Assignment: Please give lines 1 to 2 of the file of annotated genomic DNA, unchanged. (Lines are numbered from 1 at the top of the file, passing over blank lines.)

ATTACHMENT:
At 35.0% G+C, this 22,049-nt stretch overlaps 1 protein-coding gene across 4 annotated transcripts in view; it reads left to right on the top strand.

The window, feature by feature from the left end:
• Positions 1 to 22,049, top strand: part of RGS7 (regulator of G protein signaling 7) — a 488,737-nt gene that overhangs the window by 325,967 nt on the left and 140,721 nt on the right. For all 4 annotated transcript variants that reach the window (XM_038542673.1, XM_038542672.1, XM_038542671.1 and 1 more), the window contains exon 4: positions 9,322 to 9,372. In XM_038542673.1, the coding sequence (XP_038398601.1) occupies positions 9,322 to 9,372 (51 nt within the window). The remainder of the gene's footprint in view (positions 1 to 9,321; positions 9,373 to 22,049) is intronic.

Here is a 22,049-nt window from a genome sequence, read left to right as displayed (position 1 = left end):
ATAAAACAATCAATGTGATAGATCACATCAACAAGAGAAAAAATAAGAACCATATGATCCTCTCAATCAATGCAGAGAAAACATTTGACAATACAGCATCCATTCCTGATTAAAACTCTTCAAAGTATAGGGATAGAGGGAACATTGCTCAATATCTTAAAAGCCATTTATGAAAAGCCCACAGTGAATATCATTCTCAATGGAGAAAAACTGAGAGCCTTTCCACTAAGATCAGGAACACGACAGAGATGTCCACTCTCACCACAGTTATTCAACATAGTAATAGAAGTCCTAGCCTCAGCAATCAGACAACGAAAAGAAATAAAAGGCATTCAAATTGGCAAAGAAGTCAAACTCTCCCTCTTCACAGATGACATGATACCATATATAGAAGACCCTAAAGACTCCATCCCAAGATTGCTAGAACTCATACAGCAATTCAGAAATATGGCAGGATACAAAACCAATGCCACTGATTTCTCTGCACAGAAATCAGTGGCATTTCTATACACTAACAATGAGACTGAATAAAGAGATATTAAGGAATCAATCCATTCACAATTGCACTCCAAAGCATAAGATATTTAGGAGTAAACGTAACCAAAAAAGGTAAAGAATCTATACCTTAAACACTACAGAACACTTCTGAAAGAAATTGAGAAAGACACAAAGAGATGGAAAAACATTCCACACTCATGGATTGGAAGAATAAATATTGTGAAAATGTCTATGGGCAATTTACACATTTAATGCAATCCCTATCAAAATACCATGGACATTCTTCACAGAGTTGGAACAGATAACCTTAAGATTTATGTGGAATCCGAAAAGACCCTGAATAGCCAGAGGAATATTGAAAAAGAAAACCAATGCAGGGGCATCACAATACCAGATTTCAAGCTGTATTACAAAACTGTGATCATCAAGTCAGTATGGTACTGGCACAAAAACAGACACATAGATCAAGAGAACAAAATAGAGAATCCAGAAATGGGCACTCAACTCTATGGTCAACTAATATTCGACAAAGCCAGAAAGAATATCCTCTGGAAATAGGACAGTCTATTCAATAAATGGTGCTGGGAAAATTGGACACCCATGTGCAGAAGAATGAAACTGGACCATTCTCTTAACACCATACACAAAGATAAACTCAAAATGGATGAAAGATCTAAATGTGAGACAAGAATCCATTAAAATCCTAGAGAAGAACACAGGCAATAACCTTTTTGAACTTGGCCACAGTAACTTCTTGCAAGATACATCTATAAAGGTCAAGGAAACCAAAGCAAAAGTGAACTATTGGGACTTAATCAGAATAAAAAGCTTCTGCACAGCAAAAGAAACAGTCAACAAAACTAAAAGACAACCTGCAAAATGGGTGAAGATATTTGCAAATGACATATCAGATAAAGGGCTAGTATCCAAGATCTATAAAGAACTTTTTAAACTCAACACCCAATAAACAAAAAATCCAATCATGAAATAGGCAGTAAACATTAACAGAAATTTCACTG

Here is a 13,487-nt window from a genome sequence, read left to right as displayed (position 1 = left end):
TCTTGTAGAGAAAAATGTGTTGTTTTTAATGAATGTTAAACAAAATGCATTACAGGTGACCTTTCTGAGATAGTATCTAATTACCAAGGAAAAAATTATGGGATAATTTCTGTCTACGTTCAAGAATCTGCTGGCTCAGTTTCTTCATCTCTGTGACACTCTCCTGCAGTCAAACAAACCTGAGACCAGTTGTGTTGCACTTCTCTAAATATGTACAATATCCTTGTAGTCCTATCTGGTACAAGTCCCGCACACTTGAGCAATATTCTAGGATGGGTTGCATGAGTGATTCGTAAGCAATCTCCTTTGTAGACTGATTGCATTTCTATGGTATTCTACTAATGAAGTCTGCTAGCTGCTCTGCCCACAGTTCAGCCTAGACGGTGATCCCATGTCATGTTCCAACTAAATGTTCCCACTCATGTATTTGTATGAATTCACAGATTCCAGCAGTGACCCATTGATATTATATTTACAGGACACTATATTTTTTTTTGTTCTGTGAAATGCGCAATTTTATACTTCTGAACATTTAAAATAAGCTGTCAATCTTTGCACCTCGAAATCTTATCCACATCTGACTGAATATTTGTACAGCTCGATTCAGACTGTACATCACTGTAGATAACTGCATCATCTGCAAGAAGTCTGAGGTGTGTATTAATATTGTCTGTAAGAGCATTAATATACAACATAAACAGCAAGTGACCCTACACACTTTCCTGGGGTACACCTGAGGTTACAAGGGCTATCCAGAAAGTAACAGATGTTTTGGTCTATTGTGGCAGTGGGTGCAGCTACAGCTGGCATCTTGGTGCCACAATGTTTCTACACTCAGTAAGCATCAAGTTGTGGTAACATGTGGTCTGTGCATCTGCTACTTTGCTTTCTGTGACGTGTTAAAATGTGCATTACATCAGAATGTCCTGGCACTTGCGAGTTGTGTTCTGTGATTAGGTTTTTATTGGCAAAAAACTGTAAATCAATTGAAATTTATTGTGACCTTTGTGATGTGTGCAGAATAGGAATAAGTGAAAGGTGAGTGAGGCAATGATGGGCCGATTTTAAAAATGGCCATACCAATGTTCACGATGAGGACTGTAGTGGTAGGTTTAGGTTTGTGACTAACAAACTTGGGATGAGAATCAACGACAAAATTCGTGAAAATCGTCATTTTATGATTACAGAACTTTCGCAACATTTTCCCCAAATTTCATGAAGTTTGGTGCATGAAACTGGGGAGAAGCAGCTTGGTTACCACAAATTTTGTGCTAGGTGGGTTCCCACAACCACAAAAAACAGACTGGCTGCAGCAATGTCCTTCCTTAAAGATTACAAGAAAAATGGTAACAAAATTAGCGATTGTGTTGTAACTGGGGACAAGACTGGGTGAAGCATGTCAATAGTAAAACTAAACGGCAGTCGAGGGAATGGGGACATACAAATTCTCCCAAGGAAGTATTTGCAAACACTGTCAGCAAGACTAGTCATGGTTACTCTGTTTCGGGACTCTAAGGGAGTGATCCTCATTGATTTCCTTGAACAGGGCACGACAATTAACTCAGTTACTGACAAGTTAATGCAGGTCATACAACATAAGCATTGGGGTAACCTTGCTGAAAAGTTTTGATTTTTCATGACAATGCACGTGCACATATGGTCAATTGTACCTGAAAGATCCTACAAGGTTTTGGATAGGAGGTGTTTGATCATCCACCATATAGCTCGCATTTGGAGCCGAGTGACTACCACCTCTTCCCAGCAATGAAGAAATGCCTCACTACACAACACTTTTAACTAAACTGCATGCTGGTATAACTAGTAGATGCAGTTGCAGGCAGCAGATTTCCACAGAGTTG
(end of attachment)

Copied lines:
At 35.0% G+C, this 22,049-nt stretch overlaps 1 protein-coding gene across 4 annotated transcripts in view; it reads left to right on the top strand.

The window, feature by feature from the left end: